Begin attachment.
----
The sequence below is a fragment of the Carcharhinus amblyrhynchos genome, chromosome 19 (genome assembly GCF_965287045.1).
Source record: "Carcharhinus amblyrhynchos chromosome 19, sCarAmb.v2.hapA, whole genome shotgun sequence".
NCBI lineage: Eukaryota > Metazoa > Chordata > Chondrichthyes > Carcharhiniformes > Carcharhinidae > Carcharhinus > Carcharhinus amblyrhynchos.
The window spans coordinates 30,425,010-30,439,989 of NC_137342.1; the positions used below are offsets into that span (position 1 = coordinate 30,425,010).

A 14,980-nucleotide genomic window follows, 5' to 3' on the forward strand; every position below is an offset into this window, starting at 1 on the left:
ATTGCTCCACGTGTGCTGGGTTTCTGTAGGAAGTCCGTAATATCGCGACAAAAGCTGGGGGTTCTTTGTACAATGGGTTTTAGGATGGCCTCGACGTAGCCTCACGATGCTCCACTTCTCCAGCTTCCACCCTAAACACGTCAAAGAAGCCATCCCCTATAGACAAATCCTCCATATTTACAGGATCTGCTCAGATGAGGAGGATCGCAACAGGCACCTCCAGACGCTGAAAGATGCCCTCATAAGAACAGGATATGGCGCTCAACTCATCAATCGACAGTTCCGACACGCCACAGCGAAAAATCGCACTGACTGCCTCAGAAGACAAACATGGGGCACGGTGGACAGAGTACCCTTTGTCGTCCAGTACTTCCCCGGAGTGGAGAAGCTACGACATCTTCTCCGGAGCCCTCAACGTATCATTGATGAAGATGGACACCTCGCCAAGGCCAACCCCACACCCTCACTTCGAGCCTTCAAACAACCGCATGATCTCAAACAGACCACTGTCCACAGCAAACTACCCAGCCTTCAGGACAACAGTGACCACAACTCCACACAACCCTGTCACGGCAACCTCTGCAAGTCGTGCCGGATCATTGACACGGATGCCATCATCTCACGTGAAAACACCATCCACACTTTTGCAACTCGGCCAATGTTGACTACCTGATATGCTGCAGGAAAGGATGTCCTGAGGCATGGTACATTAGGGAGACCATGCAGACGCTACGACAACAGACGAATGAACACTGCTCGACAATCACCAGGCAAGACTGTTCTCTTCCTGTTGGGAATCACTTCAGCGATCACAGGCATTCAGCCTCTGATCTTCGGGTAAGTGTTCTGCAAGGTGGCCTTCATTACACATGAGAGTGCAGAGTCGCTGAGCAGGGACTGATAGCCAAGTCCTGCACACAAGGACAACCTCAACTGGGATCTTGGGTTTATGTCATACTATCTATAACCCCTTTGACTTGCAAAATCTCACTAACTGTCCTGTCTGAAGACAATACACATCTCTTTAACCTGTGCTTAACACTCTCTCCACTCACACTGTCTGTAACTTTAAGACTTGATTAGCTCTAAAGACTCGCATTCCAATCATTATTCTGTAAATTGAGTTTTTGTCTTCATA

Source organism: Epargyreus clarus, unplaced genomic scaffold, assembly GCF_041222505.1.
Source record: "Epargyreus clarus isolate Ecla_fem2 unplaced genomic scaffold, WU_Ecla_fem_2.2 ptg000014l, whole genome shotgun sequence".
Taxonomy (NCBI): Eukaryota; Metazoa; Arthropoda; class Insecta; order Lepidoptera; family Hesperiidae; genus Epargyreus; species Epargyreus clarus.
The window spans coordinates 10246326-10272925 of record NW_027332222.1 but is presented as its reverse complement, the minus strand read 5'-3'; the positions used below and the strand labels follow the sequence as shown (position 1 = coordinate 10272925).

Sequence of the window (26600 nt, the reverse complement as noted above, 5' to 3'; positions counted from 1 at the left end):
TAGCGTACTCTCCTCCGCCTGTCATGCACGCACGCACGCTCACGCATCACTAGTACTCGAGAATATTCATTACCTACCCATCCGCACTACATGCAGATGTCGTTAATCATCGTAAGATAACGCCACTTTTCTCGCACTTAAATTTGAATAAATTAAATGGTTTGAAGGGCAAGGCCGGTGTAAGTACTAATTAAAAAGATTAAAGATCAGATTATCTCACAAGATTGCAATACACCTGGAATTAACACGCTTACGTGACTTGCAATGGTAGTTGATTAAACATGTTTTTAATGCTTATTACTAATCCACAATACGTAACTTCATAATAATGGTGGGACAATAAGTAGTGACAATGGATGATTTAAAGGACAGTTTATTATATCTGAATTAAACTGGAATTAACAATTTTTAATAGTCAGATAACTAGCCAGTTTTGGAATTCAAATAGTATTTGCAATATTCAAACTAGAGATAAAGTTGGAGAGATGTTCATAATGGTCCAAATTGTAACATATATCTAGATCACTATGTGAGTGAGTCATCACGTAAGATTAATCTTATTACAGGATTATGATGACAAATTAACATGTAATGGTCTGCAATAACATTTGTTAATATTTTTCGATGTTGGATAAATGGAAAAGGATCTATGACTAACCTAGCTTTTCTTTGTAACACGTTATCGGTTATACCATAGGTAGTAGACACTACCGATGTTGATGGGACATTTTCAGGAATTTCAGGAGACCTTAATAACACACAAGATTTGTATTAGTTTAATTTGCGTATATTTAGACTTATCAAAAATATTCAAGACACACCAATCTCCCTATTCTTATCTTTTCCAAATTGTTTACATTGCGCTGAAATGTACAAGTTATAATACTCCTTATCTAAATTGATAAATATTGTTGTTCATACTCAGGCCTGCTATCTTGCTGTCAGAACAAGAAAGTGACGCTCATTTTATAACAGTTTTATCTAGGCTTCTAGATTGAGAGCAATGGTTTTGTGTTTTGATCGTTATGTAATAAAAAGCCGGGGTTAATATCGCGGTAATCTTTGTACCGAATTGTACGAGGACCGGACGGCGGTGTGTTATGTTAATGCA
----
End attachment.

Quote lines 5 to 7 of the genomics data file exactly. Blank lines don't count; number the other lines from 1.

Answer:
A 14,980-nucleotide genomic window follows, 5' to 3' on the forward strand; every position below is an offset into this window, starting at 1 on the left:
ATTGCTCCACGTGTGCTGGGTTTCTGTAGGAAGTCCGTAATATCGCGACAAAAGCTGGGGGTTCTTTGTACAATGGGTTTTAGGATGGCCTCGACGTAGCCTCACGATGCTCCACTTCTCCAGCTTCCACCCTAAACACGTCAAAGAAGCCATCCCCTATAGACAAATCCTCCATATTTACAGGATCTGCTCAGATGAGGAGGATCGCAACAGGCACCTCCAGACGCTGAAAGATGCCCTCATAAGAACAGGATATGGCGCTCAACTCATCAATCGACAGTTCCGACACGCCACAGCGAAAAATCGCACTGACTGCCTCAGAAGACAAACATGGGGCACGGTGGACAGAGTACCCTTTGTCGTCCAGTACTTCCCCGGAGTGGAGAAGCTACGACATCTTCTCCGGAGCCCTCAACGTATCATTGATGAAGATGGACACCTCGCCAAGGCCAACCCCACACCCTCACTTCGAGCCTTCAAACAACCGCATGATCTCAAACAGACCACTGTCCACAGCAAACTACCCAGCCTTCAGGACAACAGTGACCACAACTCCACACAACCCTGTCACGGCAACCTCTGCAAGTCGTGCCGGATCATTGACACGGATGCCATCATCTCACGTGAAAACACCATCCACACTTTTGCAACTCGGCCAATGTTGACTACCTGATATGCTGCAGGAAAGGATGTCCTGAGGCATGGTACATTAGGGAGACCATGCAGACGCTACGACAACAGACGAATGAACACTGCTCGACAATCACCAGGCAAGACTGTTCTCTTCCTGTTGGGAATCACTTCAGCGATCACAGGCATTCAGCCTCTGATCTTCGGGTAAGTGTTCTGCAAGGTGGCCTTCATTACACATGAGAGTGCAGAGTCGCTGAGCAGGGACTGATAGCCAAGTCCTGCACACAAGGACAACCTCAACTGGGATCTTGGGTTTATGTCATACTATCTATAACCCCTTTGACTTGCAAAATCTCACTAACTGTCCTGTCTGAAGACAATACACATCTCTTTAACCTGTGCTTAACACTCTCTCCACTCACACTGTCTGTAACTTTAAGACTTGATTAGCTCTAAAGACTCGCATTCCAATCATTATTCTGTAAATTGAGTTTTTGTCTTCATA

Source organism: Epargyreus clarus, unplaced genomic scaffold, assembly GCF_041222505.1.